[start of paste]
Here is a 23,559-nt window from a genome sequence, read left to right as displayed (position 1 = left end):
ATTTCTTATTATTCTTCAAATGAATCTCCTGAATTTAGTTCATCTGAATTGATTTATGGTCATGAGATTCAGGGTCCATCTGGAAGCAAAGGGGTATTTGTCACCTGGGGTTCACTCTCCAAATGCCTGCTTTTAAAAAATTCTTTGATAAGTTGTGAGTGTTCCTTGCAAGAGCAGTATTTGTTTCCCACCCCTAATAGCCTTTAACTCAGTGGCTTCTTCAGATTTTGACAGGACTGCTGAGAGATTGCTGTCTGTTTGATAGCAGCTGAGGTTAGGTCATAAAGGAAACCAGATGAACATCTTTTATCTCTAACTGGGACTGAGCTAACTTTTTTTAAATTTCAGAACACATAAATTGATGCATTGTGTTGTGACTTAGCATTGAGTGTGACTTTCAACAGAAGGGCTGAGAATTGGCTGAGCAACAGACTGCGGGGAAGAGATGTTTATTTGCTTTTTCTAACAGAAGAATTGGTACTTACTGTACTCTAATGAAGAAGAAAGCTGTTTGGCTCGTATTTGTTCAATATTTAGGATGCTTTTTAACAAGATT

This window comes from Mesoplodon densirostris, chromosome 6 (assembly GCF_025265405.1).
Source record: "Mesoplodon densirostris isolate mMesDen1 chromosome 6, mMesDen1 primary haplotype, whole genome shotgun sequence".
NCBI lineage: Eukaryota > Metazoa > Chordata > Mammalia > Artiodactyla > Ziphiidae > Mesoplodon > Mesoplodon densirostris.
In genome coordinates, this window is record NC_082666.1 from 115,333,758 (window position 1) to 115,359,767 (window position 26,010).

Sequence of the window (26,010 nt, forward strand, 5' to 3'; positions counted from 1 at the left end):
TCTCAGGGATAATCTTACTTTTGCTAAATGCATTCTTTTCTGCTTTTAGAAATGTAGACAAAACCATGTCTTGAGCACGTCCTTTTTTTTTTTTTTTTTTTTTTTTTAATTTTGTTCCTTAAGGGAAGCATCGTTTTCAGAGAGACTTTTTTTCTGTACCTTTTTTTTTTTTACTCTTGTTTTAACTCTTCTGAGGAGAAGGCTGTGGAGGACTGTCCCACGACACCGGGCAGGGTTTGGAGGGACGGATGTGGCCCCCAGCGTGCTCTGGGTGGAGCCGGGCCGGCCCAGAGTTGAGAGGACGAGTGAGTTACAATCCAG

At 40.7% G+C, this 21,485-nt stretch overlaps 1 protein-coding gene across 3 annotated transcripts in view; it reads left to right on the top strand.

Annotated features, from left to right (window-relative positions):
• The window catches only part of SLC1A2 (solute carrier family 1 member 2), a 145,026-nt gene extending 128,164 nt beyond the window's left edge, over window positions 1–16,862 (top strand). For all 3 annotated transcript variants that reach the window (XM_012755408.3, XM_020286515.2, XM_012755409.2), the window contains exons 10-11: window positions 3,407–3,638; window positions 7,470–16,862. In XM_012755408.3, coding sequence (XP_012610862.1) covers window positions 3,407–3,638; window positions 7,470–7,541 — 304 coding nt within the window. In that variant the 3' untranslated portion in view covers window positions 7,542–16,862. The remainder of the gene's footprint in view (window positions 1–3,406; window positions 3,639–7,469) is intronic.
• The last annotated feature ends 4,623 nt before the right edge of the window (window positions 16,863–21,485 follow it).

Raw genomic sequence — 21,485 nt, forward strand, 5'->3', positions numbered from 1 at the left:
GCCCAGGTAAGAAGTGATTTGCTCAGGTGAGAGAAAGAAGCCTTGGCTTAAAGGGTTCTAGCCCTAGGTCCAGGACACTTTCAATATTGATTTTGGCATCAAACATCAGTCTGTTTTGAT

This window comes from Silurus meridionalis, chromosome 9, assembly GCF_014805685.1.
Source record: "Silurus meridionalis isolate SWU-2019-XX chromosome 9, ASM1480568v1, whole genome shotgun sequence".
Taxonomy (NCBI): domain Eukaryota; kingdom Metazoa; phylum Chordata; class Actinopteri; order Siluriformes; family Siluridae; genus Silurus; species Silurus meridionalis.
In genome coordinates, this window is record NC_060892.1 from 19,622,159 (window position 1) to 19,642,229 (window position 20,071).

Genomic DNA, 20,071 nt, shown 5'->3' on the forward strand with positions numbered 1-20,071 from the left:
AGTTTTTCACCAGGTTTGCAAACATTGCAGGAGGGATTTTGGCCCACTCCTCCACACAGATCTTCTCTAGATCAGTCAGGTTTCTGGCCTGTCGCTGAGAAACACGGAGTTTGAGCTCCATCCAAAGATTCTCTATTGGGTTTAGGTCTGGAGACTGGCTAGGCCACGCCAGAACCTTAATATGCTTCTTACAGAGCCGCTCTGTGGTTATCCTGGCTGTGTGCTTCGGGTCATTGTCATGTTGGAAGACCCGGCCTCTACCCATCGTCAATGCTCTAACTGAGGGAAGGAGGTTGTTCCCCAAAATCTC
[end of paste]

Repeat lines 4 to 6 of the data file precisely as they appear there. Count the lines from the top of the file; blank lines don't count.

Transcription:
Source record: "Mesoplodon densirostris isolate mMesDen1 chromosome 6, mMesDen1 primary haplotype, whole genome shotgun sequence".
NCBI lineage: Eukaryota > Metazoa > Chordata > Mammalia > Artiodactyla > Ziphiidae > Mesoplodon > Mesoplodon densirostris.
In genome coordinates, this window is record NC_082666.1 from 115,333,758 (window position 1) to 115,359,767 (window position 26,010).